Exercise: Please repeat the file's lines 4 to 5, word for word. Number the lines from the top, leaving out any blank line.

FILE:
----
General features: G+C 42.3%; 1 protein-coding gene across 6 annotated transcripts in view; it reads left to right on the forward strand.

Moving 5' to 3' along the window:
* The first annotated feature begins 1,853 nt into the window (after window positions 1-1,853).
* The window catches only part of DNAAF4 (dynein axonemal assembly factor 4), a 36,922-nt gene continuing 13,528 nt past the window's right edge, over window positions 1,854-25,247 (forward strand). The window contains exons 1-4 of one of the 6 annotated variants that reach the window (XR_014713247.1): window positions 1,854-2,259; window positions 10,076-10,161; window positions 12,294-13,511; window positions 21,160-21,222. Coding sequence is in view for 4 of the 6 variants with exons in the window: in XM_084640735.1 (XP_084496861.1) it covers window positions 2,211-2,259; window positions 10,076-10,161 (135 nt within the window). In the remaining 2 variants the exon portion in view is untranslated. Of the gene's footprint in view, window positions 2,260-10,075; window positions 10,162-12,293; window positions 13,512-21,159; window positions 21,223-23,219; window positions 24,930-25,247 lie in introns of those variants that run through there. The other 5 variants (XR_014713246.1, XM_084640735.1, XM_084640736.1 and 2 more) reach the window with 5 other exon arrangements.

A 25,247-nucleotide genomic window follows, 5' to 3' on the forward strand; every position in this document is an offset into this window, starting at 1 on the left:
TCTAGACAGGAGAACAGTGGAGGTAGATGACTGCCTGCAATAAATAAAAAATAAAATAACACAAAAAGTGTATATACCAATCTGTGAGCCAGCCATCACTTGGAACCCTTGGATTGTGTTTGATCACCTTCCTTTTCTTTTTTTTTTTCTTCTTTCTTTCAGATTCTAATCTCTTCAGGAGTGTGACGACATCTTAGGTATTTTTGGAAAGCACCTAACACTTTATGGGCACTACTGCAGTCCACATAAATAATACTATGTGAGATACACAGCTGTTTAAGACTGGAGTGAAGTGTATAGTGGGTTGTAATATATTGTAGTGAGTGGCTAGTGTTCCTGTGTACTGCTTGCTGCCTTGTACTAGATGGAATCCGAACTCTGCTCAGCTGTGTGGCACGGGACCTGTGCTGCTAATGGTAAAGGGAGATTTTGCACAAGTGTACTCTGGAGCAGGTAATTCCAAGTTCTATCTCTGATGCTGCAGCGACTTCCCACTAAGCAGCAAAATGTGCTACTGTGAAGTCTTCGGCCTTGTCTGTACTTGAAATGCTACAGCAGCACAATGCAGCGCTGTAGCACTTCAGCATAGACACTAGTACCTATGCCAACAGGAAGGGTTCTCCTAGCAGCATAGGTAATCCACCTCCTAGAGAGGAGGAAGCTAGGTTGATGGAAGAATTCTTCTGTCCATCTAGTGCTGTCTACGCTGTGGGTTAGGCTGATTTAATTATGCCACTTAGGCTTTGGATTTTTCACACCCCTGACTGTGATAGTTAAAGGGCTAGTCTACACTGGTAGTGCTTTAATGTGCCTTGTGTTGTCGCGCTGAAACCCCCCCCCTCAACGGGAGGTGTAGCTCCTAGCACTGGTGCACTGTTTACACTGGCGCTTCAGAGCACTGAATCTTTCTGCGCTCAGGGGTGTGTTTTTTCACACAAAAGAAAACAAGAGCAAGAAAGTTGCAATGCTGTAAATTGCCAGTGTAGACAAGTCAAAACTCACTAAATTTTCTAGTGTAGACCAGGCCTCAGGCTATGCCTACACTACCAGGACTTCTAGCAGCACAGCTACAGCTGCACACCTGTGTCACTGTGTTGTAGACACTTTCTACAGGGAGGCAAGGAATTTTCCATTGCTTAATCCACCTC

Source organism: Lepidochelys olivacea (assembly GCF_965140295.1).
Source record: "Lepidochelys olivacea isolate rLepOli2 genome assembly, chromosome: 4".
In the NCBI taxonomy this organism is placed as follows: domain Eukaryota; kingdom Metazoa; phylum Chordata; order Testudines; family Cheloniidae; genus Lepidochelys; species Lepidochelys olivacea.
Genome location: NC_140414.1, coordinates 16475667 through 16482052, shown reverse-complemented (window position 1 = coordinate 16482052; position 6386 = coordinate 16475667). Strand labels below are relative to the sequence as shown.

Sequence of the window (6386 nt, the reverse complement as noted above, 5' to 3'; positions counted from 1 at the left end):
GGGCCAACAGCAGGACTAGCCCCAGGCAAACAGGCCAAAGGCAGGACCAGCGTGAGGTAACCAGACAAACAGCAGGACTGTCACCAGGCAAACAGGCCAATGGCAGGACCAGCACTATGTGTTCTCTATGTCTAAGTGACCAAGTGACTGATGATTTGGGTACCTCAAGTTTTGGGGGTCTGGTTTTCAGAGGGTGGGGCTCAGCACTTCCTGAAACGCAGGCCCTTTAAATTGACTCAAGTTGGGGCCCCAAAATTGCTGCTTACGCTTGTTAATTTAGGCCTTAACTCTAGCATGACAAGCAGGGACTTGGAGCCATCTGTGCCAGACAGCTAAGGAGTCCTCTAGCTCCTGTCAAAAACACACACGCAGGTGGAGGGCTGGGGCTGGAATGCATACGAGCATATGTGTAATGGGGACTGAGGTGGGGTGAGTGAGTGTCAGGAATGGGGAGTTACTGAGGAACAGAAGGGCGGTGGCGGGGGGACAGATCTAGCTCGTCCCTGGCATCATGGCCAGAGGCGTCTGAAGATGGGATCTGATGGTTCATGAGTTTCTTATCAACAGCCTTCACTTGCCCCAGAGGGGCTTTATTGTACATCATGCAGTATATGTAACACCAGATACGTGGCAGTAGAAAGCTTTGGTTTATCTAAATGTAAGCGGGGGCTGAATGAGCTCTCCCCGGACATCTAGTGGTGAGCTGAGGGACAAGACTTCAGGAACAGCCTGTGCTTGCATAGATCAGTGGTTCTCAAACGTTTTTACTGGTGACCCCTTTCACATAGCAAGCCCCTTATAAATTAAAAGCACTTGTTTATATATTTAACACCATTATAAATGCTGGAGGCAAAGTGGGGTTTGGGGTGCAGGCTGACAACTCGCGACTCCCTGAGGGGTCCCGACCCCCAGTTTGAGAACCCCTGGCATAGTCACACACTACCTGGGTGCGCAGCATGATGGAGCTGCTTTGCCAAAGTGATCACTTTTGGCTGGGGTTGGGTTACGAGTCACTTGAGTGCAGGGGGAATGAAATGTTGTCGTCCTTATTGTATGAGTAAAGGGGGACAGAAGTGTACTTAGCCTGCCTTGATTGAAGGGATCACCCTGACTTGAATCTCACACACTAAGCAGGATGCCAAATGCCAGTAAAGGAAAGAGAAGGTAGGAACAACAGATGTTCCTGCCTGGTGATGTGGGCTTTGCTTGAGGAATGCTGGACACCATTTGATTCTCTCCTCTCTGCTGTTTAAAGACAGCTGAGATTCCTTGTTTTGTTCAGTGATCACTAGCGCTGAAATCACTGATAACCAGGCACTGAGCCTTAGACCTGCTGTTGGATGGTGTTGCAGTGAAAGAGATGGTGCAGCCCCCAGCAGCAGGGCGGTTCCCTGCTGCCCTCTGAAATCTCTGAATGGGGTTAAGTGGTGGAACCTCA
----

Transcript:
* The window catches only part of DNAAF4 (dynein axonemal assembly factor 4), a 36,922-nt gene continuing 13,528 nt past the window's right edge, over window positions 1,854-25,247 (forward strand). The window contains exons 1-4 of one of the 6 annotated variants that reach the window (XR_014713247.1): window positions 1,854-2,259; window positions 10,076-10,161; window positions 12,294-13,511; window positions 21,160-21,222. Coding sequence is in view for 4 of the 6 variants with exons in the window: in XM_084640735.1 (XP_084496861.1) it covers window positions 2,211-2,259; window positions 10,076-10,161 (135 nt within the window). In the remaining 2 variants the exon portion in view is untranslated. Of the gene's footprint in view, window positions 2,260-10,075; window positions 10,162-12,293; window positions 13,512-21,159; window positions 21,223-23,219; window positions 24,930-25,247 lie in introns of those variants that run through there. The other 5 variants (XR_014713246.1, XM_084640735.1, XM_084640736.1 and 2 more) reach the window with 5 other exon arrangements.

A 25,247-nucleotide genomic window follows, 5' to 3' on the forward strand; every position in this document is an offset into this window, starting at 1 on the left: